Decade-old American Point Shaving Case Nears Conclusion
A decade-old point shaving scandal involving football and basketball players at the University of Toledo is finally nearing its conclusion after several of the remaining defendants in the case recently agreed to plea deals in order to resolve longstanding charges.
As cheating scandals go, this one wasn’t a huge tale on its own, though the details behind the story illustrate a good deal of what’s wrong with the collegiate sports system within the United States. For decades, the National Collegiate Athletic Association’s has clung to an antiquated “amateur” structure that does more than block athletics from accepting pay, it actually prevents them at times from living a normal college-style existence.
Cases such as the one which occurred at the University of Toledo, in the Ohio city of the same name, just never really need to occur in the first place. That’s sort of the greater shame of the whole tale.
And a long tale it is. Seven (American) football and basketball players at the U. of Toledo were eventually implicated in the point-shaving scheme, which ran from 2004-2006 and was orchestrated by Ghazi “Gary” Manni, from Detroit, MI, from where many of the athletes involved lived prior to college.
Manni, an Iraqi native who relocated to Detroit, is by all reports a crook, with a steadily growing rap sheet of various offenses. Currently serving time (since 2013) on an unrelated illegal-weapons charge, Manni also had time to be involved in an aid-fraud scheme involving $1.4 million of illegally obtained food stamps, and just as a sideline, was also was arrested for attempting to fix horse races as well.
Maybe attempting to fix the sports games involving the U. of Toledo athletes was just another hobby, but Manni exploited his links to the players, coming into contact with them when they visited his Detroit cell-phone store. Manni was alleged by prosecutors to have wagered at least $300,000 on the affected Toledo games, though the players themselves received scant compensation — as little as $500, according to published reports.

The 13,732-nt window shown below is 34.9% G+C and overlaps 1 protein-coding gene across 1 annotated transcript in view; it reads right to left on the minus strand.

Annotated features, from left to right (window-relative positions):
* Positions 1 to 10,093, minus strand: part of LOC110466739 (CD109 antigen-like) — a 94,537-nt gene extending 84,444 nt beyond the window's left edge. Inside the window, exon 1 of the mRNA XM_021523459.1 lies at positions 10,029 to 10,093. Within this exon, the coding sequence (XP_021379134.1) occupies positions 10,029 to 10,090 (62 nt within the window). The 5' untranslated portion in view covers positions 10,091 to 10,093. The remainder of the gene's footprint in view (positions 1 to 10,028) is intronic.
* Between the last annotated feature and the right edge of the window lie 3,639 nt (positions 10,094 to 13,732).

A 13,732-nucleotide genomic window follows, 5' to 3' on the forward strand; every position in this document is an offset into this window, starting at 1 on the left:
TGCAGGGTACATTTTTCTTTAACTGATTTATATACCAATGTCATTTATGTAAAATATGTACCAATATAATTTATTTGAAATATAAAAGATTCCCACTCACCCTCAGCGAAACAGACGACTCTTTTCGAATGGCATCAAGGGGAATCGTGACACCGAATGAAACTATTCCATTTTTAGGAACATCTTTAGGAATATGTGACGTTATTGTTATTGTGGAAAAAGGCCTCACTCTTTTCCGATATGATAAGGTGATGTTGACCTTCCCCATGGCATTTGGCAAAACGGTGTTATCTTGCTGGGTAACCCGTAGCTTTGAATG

It all fell apart in 2009, when indictments were handed down against seven implicated players, along with Manni and another co-conspirator, and the case has staggered through the court system ever since. The recent deals involve the last of the three players to reach deals with prosecutors — basketball players Keith Triplett, Anton Currie, and Kashif Payne — plus Manni himself.
The three players, as with four others who already reached plea deals, will receive probation for their roles in the affair, and that seems just, when one considers that the felony cromes will be permanently part of their police records.
Also seemingly just is that Ganni, the scheme’s instigator, will receive a sentence of no more than 70 months, or a little less than six years. Whether that will be tacked on to his ongoing weapons-charge term or will run concurrently is not made clear in recent news reports, and has, in any event, not been finalized by the presiding judge. All of the recent deals await a final sentencing hearing in early 2015.
What’s sad about the story is how the athletes — most, if not all, of them were on scholarship at the U. of Toledo — could be enticed into endangering their education and potential livelihood for a few measly hundred dollars, just because they come from disadvantaged backgrounds and have few real employment opportunities.
That’s a major problem with the NCAA and its decades-long failure to implement even a modest “per diem” system that would disincentivize scruffy little sports betting cheats from trying to fix games in a manner such as this. The NCAA is all set up to pour millions of dollars into the coffers of its member schools, while leaving its athletes open to this sort of cheap exploitation. If this case isn’t a sign of a broken system, then nothing is.
- point shaving